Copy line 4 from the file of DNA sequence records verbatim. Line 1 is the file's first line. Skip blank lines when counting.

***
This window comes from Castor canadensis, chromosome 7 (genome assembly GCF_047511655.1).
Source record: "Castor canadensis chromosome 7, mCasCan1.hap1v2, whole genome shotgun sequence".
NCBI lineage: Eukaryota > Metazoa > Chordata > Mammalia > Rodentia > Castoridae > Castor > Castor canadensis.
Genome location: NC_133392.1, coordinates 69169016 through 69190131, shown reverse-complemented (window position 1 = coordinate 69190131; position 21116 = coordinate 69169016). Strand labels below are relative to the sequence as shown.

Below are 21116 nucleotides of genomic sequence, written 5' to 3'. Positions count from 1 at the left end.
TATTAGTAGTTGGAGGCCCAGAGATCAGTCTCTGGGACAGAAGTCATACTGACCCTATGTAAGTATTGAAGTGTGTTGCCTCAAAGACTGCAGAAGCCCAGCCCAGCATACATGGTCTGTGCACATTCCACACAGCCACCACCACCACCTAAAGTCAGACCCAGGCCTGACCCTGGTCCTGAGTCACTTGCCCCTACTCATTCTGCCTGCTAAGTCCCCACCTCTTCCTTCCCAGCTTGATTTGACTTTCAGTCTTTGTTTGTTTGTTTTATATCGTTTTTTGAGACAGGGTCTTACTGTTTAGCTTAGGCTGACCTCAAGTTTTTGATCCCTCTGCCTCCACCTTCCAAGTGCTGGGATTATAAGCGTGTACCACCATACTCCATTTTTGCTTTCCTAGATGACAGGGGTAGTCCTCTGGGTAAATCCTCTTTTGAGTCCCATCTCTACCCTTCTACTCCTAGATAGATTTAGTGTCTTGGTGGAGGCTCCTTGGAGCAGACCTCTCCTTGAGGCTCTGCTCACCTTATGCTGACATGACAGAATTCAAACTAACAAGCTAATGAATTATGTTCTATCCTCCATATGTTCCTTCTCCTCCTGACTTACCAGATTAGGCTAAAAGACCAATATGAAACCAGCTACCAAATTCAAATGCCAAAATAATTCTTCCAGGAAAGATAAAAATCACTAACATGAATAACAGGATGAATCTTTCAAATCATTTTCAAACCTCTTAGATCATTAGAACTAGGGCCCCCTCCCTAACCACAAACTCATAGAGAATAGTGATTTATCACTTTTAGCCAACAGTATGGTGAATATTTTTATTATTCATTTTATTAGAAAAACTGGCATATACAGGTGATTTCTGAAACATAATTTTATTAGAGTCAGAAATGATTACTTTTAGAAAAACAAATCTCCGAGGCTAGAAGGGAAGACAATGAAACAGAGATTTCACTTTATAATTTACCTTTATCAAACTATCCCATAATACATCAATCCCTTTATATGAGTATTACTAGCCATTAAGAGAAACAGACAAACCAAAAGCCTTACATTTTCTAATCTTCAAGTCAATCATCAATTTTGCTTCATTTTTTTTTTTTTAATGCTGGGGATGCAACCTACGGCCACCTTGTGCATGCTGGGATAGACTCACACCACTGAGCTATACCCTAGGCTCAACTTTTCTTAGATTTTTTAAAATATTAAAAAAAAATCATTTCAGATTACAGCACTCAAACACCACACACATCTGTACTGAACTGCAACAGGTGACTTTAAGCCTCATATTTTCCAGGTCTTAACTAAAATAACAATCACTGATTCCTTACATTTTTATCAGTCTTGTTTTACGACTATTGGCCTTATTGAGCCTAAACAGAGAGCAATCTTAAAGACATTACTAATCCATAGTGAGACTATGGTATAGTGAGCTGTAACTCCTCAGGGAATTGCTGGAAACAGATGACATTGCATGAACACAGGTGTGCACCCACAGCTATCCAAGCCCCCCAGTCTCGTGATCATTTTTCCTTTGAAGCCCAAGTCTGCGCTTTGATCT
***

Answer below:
Genome location: NC_133392.1, coordinates 69169016 through 69190131, shown reverse-complemented (window position 1 = coordinate 69190131; position 21116 = coordinate 69169016). Strand labels below are relative to the sequence as shown.